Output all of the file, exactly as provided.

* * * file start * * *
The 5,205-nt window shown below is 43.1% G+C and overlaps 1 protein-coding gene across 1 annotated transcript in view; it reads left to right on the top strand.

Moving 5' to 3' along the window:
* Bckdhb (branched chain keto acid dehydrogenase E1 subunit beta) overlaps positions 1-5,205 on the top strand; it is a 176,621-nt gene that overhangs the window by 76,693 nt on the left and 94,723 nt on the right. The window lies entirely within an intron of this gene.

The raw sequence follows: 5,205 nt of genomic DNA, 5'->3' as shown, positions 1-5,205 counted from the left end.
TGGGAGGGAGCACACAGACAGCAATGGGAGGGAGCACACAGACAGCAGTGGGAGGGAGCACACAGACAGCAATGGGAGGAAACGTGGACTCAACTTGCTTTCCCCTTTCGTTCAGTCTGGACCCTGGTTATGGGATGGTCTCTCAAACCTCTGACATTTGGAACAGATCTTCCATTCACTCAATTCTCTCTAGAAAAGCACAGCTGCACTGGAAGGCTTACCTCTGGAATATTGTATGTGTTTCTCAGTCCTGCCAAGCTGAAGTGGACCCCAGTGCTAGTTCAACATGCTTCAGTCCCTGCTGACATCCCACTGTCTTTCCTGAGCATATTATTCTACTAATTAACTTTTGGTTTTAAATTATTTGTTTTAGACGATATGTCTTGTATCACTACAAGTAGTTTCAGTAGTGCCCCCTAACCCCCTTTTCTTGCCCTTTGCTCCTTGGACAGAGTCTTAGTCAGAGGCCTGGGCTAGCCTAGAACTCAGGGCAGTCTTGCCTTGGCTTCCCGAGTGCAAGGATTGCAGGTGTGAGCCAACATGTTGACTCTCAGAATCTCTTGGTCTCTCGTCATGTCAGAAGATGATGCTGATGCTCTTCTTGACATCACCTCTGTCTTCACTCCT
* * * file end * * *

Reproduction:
The 5,205-nt window shown below is 43.1% G+C and overlaps 1 protein-coding gene across 1 annotated transcript in view; it reads left to right on the top strand.

Moving 5' to 3' along the window:
* Bckdhb (branched chain keto acid dehydrogenase E1 subunit beta) overlaps positions 1-5,205 on the top strand; it is a 176,621-nt gene that overhangs the window by 76,693 nt on the left and 94,723 nt on the right. The window lies entirely within an intron of this gene.

The raw sequence follows: 5,205 nt of genomic DNA, 5'->3' as shown, positions 1-5,205 counted from the left end.
TGGGAGGGAGCACACAGACAGCAATGGGAGGGAGCACACAGACAGCAGTGGGAGGGAGCACACAGACAGCAATGGGAGGAAACGTGGACTCAACTTGCTTTCCCCTTTCGTTCAGTCTGGACCCTGGTTATGGGATGGTCTCTCAAACCTCTGACATTTGGAACAGATCTTCCATTCACTCAATTCTCTCTAGAAAAGCACAGCTGCACTGGAAGGCTTACCTCTGGAATATTGTATGTGTTTCTCAGTCCTGCCAAGCTGAAGTGGACCCCAGTGCTAGTTCAACATGCTTCAGTCCCTGCTGACATCCCACTGTCTTTCCTGAGCATATTATTCTACTAATTAACTTTTGGTTTTAAATTATTTGTTTTAGACGATATGTCTTGTATCACTACAAGTAGTTTCAGTAGTGCCCCCTAACCCCCTTTTCTTGCCCTTTGCTCCTTGGACAGAGTCTTAGTCAGAGGCCTGGGCTAGCCTAGAACTCAGGGCAGTCTTGCCTTGGCTTCCCGAGTGCAAGGATTGCAGGTGTGAGCCAACATGTTGACTCTCAGAATCTCTTGGTCTCTCGTCATGTCAGAAGATGATGCTGATGCTCTTCTTGACATCACCTCTGTCTTCACTCCT